Hiking Helen Lake
“It’s an easy hike, only 12 kilometres,” I’m told as the group of writers I’m with drives toward the Helen Lake trailhead on the Columbia Icefield Parkway outside Banff in the Canadian Rockies. “It’s steep at first, then you get to an alpine meadow.”
It’s just my luck to hang out with a bunch of outdoorsy writers who are way more fit than I am. The “at first” part seems to continue forever. My lungs are twisting inside-out in an attempt to get air, and I start thinking about hot tubs, New Age music and back massages.
The best moments are when we stop to look at wild flowers, the massive blue-white Crowfoot Glacier behind us or even a grizzly den up on a rocky slope.
Are we there yet?
Eventually we arrive at Helen Lake, a steely grey lake at the base of a brown treeless peak. Plump marmots whip across the meadow and, as I rest on a rock munching a sandwich I’m filled with a sense of achievement. This is followed by an even better feeling of euphoria because I think the tough part is done.
When it comes to hiking in Banff, the tough part is never done.
“We could do the 19-kilometre hike tomorrow at Healy Pass,” says Don Gillmor, author of the novel Mount Pleasant. I pretend to consider it, but the next day I end up slinking over to Banff’s Upper Hot Springs by Sulphur Mountain to soak my sore muscles instead.
Hiking can be easy … or not
Even the easy hikes in Banff come with added complications with this crowd. The trail up Tunnel Mountain becomes a jogging track. Don Gillmor runs up it in 16 minutes. Ian Brown, author of Sixty, in 17. Celeb writer Leah McLaren doesn’t hike the Hoodoos Trail she “trail runs” it. Something is seriously wrong with these writers, but I still let them talk me into a last hike at Sunshine Meadows before our stay at the Banff Centre ends. The hike begins at Sunshine Village Ski Resort, a five-kilometre uphill bus ride from the parking lot.
Within four minutes, I’m gasping. “It’s the altitude,” I tell myself. Sure enough, by the time we reach Rock Isle Lake with its miniature-sized pine-covered island, I’m breathing easy. As we hit the top of a ridge, a rainstorm moves in and I’m astonished when our group of hikers decides to turn back.
I feel as if I’ve been given a hiking reprieve until we get to Sunshine Village and someone suggests hiking down to the parking lot instead of taking the bus because the sun has once again come out.
All downhill from here
Hiking downhill on a gravel road is even worse than hauling yourself up a craggy peak in the Rockies. Granted, the scenery is sensational, the newly-emerged sun is flicking shadows over the pines, and the snow-streaked mountains look so crisp and gorgeous I want to fling my arms around them in joy, but with each step my toes are being battering against the end of my running shoes. The minute our writing workshop is over, I vow, I’m checking into the Fairmont Banff Springs for some non-athletic recreation.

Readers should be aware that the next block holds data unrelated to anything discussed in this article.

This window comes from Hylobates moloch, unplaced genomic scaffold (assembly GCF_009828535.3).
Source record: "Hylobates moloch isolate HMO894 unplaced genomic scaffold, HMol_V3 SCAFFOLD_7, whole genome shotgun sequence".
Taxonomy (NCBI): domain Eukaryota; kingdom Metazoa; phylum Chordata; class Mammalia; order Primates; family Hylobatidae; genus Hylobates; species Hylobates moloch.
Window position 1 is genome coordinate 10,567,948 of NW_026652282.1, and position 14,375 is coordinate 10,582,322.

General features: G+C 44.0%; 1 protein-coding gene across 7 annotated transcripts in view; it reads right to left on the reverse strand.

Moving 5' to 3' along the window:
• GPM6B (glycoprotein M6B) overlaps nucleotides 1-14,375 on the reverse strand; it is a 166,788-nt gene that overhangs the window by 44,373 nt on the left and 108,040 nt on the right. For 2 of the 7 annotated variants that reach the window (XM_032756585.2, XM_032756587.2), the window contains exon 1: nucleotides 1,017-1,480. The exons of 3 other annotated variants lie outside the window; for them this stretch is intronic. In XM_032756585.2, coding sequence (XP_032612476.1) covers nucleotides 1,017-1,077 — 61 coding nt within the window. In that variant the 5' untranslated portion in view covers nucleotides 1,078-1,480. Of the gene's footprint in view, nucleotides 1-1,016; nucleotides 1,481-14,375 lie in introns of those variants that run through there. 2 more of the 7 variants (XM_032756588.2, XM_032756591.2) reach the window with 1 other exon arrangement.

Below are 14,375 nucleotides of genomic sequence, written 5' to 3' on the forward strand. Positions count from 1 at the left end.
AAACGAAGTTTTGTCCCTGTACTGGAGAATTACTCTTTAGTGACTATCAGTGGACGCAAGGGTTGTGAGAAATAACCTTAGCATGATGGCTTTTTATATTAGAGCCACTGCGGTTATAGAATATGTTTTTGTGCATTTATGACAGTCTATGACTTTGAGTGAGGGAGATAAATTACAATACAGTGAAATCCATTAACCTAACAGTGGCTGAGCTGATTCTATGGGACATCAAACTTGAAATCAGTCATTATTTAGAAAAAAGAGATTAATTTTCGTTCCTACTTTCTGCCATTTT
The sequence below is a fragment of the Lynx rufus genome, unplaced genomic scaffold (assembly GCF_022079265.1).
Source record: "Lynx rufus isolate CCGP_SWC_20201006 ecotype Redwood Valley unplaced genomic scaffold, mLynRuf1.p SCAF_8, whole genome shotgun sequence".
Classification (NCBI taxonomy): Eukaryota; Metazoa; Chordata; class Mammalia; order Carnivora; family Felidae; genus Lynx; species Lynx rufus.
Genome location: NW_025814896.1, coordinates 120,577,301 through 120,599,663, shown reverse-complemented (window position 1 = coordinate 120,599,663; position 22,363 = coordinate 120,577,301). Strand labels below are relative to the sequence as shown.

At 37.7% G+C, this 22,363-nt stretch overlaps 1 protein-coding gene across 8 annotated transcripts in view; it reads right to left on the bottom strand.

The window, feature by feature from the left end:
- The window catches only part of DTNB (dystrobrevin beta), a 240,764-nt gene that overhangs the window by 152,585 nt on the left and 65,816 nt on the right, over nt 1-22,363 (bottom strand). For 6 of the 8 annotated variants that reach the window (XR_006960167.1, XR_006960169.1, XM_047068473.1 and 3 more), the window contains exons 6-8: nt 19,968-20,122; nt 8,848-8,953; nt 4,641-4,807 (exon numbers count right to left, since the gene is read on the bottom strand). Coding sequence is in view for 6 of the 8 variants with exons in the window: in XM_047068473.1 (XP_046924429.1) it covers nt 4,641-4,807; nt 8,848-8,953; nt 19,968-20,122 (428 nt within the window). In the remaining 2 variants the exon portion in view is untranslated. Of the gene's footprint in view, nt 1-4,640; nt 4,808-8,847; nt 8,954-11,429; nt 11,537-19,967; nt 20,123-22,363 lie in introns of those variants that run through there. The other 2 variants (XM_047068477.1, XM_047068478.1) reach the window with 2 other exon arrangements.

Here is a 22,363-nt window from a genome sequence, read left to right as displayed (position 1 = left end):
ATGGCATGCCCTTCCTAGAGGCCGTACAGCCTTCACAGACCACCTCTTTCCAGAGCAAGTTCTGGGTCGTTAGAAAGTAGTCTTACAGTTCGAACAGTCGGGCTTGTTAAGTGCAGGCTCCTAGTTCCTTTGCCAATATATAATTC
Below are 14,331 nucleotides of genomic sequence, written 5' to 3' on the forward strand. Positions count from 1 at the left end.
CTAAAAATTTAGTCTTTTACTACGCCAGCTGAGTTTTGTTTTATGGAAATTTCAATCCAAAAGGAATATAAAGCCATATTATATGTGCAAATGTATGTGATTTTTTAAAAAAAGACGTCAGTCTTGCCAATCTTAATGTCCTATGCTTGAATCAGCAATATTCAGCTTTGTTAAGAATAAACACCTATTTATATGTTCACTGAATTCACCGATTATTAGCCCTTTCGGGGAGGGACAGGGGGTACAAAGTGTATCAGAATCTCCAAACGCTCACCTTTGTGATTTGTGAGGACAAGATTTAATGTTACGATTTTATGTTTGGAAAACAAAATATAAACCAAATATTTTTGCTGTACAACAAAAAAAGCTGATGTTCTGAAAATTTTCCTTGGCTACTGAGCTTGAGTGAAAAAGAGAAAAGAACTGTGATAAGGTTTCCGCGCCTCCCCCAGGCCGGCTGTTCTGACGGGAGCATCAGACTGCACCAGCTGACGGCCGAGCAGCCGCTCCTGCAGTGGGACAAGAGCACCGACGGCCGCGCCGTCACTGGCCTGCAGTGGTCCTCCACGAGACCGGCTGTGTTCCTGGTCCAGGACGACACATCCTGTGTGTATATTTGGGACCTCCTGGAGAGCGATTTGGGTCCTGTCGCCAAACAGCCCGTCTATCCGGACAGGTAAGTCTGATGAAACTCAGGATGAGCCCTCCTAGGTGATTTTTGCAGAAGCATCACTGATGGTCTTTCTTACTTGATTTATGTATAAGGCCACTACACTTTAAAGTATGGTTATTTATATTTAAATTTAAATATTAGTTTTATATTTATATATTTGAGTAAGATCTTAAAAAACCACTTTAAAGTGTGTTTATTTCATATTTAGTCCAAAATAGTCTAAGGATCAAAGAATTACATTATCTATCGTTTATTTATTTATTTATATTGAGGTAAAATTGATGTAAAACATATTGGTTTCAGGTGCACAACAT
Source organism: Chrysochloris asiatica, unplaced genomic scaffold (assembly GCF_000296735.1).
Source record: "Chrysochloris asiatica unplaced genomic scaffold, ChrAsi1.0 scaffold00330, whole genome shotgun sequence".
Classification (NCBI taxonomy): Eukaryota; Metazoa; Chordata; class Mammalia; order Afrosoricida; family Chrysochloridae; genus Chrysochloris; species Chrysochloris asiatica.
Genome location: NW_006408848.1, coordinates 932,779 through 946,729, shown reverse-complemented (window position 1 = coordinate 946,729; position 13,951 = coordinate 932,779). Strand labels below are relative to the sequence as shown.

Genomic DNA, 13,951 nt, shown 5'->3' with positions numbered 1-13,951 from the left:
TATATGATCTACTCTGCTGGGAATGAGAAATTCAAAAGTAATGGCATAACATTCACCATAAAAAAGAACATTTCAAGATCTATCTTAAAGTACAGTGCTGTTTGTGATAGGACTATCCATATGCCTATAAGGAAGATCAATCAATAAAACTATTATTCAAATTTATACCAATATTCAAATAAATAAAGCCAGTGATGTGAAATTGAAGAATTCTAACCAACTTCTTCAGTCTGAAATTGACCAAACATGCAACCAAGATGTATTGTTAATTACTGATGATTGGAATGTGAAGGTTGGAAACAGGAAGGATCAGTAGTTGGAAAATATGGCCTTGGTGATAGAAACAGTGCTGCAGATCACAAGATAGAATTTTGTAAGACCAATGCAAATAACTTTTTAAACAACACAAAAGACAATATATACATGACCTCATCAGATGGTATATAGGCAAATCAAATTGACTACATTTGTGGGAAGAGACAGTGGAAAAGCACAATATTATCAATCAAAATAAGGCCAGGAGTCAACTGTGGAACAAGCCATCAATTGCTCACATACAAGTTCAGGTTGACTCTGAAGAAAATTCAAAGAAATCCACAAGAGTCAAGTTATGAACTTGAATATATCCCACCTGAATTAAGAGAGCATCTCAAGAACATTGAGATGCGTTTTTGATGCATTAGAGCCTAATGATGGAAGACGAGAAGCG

When the iconic Banff Springs Hotel, inspired by a Scottish castle, was completed in 1888, the nearby hot springs were a major lure for wealthy tourists. As the hot springs don’t reach the hotel itself, the Fairmont has constructed its own deluxe version of a hot springs pool by infusing the spa pool with mineral salts imported from Europe.
Relaxing in Banff
The circular pool is the focal point of the hotel’s 11,600-metre Willow Stream Spa, but the most vivid design element is the pure Canadian view, a panoramic vision of Bow Valley with Tunnel and Rundle Mountain rising up on either side. Afterwards, soaking in the outdoor Jacuzzi, I feel so refreshed I’m struck with the urge to run up Tunnel Mountain, just to see how fast I can go.
Hiking in Banff travel tips
There are so many great hikes in Banff it’s impossible to name them all. On the easy scale is the 1 hour 3 km hike at Johnson Lake off Lake Minnewanka Road or the 40-minute Fenland Trail 2.1 km interpretive trail off Mount Norquay Road, while more difficult is the Healy Pass hike from Sunshine Village parking lot behind the gondola station takes 6 to 7 hours. Parks Canada has an extensive list of hikes around Banff.
See availability and prices (I’m a Booking.com affiliate.)
About the Banff Centre. This cultural hub offers a variety of writing programs, as well as many other cultural programs and events, from jazz concerts to readings and film festivals.
Hiking in Banff is a prime way to get outside but there are other things to do in Banff: The outdoor pools of Banff Upper Hot Springs is one of the best deals in town at $7.30 for adult entrance. You’ll find it at End of Mountain Avenue. Expect lineups, and while facilities are more of the public swimming pool variety, the hot steaming water is fabulous.
The Roam Bus is a great way to get around Banff. Pick up a timetable from the Banff Visitor Information Centre at 224 Banff Ave.; 403-762-1550. You can take it to the hot springs, get off after you see the Rimrock Hotel.
For more about travel to Canada visit my Things to do in Canada article. Happy planning!